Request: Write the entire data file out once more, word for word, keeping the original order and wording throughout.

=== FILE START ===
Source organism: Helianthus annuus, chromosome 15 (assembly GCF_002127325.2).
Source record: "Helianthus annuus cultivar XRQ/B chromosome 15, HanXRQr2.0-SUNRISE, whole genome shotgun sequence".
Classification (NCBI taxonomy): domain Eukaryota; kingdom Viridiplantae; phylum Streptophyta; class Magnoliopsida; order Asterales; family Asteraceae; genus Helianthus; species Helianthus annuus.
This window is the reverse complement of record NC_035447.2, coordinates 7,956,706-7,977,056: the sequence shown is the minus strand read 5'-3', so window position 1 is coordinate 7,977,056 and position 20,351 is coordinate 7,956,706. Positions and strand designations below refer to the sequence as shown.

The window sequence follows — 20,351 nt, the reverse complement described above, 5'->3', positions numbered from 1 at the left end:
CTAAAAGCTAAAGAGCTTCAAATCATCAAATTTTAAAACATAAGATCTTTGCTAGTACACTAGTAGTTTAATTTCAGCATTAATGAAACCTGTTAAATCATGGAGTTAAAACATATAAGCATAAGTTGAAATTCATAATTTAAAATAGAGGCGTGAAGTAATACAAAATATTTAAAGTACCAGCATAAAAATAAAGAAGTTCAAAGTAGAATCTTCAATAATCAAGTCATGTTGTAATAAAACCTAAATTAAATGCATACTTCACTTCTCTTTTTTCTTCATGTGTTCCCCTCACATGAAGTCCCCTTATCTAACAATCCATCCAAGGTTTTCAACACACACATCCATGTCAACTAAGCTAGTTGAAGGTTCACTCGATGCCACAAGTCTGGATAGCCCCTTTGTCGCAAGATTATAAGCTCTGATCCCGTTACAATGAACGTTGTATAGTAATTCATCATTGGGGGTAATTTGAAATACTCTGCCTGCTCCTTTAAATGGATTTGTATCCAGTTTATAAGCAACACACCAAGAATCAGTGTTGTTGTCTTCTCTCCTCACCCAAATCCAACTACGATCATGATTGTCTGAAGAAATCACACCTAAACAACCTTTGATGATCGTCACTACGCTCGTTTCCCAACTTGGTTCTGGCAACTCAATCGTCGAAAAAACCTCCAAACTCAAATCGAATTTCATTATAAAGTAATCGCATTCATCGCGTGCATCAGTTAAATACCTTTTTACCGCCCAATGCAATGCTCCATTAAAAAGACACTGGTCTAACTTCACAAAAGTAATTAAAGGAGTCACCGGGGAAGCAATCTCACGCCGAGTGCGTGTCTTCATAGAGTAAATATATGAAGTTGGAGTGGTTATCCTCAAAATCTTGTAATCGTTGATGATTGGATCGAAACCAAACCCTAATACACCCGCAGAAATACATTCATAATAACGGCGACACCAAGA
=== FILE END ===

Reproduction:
Source organism: Helianthus annuus, chromosome 15 (assembly GCF_002127325.2).
Source record: "Helianthus annuus cultivar XRQ/B chromosome 15, HanXRQr2.0-SUNRISE, whole genome shotgun sequence".
Classification (NCBI taxonomy): domain Eukaryota; kingdom Viridiplantae; phylum Streptophyta; class Magnoliopsida; order Asterales; family Asteraceae; genus Helianthus; species Helianthus annuus.
This window is the reverse complement of record NC_035447.2, coordinates 7,956,706-7,977,056: the sequence shown is the minus strand read 5'-3', so window position 1 is coordinate 7,977,056 and position 20,351 is coordinate 7,956,706. Positions and strand designations below refer to the sequence as shown.

The window sequence follows — 20,351 nt, the reverse complement described above, 5'->3', positions numbered from 1 at the left end:
CTAAAAGCTAAAGAGCTTCAAATCATCAAATTTTAAAACATAAGATCTTTGCTAGTACACTAGTAGTTTAATTTCAGCATTAATGAAACCTGTTAAATCATGGAGTTAAAACATATAAGCATAAGTTGAAATTCATAATTTAAAATAGAGGCGTGAAGTAATACAAAATATTTAAAGTACCAGCATAAAAATAAAGAAGTTCAAAGTAGAATCTTCAATAATCAAGTCATGTTGTAATAAAACCTAAATTAAATGCATACTTCACTTCTCTTTTTTCTTCATGTGTTCCCCTCACATGAAGTCCCCTTATCTAACAATCCATCCAAGGTTTTCAACACACACATCCATGTCAACTAAGCTAGTTGAAGGTTCACTCGATGCCACAAGTCTGGATAGCCCCTTTGTCGCAAGATTATAAGCTCTGATCCCGTTACAATGAACGTTGTATAGTAATTCATCATTGGGGGTAATTTGAAATACTCTGCCTGCTCCTTTAAATGGATTTGTATCCAGTTTATAAGCAACACACCAAGAATCAGTGTTGTTGTCTTCTCTCCTCACCCAAATCCAACTACGATCATGATTGTCTGAAGAAATCACACCTAAACAACCTTTGATGATCGTCACTACGCTCGTTTCCCAACTTGGTTCTGGCAACTCAATCGTCGAAAAAACCTCCAAACTCAAATCGAATTTCATTATAAAGTAATCGCATTCATCGCGTGCATCAGTTAAATACCTTTTTACCGCCCAATGCAATGCTCCATTAAAAAGACACTGGTCTAACTTCACAAAAGTAATTAAAGGAGTCACCGGGGAAGCAATCTCACGCCGAGTGCGTGTCTTCATAGAGTAAATATATGAAGTTGGAGTGGTTATCCTCAAAATCTTGTAATCGTTGATGATTGGATCGAAACCAAACCCTAATACACCCGCAGAAATACATTCATAATAACGGCGACACCAAGA